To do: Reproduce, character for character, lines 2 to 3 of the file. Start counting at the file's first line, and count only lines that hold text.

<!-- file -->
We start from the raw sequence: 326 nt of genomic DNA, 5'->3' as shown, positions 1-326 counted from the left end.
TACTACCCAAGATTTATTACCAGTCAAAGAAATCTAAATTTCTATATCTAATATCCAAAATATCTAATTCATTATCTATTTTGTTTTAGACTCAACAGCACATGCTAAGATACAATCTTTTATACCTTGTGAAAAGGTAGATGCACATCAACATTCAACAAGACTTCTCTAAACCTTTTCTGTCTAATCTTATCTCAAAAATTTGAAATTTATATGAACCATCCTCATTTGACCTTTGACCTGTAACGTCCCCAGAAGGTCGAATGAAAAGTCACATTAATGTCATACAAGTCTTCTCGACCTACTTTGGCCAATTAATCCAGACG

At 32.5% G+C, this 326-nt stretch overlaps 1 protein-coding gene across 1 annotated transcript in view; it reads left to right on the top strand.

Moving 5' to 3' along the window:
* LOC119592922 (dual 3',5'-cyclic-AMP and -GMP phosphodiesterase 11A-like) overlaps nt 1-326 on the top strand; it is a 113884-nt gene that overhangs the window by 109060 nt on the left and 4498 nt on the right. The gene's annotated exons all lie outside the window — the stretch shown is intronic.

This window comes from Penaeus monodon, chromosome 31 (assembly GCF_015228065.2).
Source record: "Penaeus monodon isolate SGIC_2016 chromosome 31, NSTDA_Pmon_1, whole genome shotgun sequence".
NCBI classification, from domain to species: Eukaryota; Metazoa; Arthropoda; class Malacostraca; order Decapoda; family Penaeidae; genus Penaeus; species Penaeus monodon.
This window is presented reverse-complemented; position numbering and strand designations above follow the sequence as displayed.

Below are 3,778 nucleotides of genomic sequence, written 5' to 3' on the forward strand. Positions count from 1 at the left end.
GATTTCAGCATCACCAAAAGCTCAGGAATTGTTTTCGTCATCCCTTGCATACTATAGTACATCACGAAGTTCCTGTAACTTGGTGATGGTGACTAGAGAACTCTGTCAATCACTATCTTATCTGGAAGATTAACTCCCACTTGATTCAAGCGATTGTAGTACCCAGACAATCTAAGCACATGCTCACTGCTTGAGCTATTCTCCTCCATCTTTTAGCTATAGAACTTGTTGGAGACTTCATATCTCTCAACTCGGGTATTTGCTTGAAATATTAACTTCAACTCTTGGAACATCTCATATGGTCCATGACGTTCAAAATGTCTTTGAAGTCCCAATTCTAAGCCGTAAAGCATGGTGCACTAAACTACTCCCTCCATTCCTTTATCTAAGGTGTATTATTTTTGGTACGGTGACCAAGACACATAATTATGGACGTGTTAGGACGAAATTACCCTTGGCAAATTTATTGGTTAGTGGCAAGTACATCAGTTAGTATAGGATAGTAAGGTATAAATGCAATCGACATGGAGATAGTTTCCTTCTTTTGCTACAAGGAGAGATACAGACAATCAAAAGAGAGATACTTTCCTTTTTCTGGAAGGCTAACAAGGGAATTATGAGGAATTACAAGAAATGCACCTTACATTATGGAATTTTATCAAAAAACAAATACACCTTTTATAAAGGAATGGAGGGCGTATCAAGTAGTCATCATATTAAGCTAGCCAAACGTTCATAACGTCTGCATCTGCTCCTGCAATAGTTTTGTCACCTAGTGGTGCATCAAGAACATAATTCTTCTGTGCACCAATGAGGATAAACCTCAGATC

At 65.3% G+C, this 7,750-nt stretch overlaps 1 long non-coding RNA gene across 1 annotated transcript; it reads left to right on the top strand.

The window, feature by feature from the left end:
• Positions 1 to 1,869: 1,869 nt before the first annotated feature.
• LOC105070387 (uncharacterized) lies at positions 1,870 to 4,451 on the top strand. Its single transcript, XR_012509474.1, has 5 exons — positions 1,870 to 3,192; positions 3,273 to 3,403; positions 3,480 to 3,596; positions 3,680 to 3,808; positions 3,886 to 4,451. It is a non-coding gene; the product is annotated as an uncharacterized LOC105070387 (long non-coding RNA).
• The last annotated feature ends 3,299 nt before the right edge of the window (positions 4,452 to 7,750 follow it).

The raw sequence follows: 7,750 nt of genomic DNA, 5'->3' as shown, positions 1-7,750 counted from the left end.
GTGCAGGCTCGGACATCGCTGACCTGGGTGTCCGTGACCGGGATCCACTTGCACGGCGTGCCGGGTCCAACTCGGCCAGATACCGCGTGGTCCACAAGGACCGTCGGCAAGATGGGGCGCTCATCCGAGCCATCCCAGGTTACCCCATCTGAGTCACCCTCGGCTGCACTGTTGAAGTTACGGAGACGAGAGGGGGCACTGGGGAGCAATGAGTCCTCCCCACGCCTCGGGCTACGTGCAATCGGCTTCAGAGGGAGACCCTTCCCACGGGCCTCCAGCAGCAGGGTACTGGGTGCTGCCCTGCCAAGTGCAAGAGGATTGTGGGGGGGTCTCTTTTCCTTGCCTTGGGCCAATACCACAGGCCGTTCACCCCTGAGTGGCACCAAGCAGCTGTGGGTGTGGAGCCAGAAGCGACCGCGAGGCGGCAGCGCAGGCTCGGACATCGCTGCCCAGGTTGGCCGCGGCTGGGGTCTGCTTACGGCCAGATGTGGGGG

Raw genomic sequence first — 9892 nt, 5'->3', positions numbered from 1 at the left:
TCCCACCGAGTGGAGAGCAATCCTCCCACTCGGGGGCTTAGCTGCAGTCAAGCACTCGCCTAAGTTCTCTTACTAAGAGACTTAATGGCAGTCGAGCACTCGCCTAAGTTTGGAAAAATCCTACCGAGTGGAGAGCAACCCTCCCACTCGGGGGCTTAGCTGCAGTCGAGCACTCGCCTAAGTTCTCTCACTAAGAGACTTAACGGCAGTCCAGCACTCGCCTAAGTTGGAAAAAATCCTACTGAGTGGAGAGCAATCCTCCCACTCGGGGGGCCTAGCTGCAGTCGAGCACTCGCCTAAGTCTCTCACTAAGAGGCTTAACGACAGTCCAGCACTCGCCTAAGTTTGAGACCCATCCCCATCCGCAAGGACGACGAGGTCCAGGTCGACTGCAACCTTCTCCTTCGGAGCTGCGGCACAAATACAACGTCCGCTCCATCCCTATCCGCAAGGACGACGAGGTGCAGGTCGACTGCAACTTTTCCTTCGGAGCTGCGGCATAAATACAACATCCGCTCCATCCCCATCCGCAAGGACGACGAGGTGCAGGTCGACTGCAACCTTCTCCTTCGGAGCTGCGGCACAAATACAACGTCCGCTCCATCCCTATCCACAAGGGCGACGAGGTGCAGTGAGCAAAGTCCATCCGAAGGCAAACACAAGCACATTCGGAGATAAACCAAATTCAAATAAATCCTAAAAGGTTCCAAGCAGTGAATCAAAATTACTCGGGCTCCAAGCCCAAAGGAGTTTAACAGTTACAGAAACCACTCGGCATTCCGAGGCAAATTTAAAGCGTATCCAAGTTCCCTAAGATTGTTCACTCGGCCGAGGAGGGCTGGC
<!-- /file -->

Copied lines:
TACTACCCAAGATTTATTACCAGTCAAAGAAATCTAAATTTCTATATCTAATATCCAAAATATCTAATTCATTATCTATTTTGTTTTAGACTCAACAGCACATGCTAAGATACAATCTTTTATACCTTGTGAAAAGGTAGATGCACATCAACATTCAACAAGACTTCTCTAAACCTTTTCTGTCTAATCTTATCTCAAAAATTTGAAATTTATATGAACCATCCTCATTTGACCTTTGACCTGTAACGTCCCCAGAAGGTCGAATGAAAAGTCACATTAATGTCATACAAGTCTTCTCGACCTACTTTGGCCAATTAATCCAGACG

At 32.5% G+C, this 326-nt stretch overlaps 1 protein-coding gene across 1 annotated transcript in view; it reads left to right on the top strand.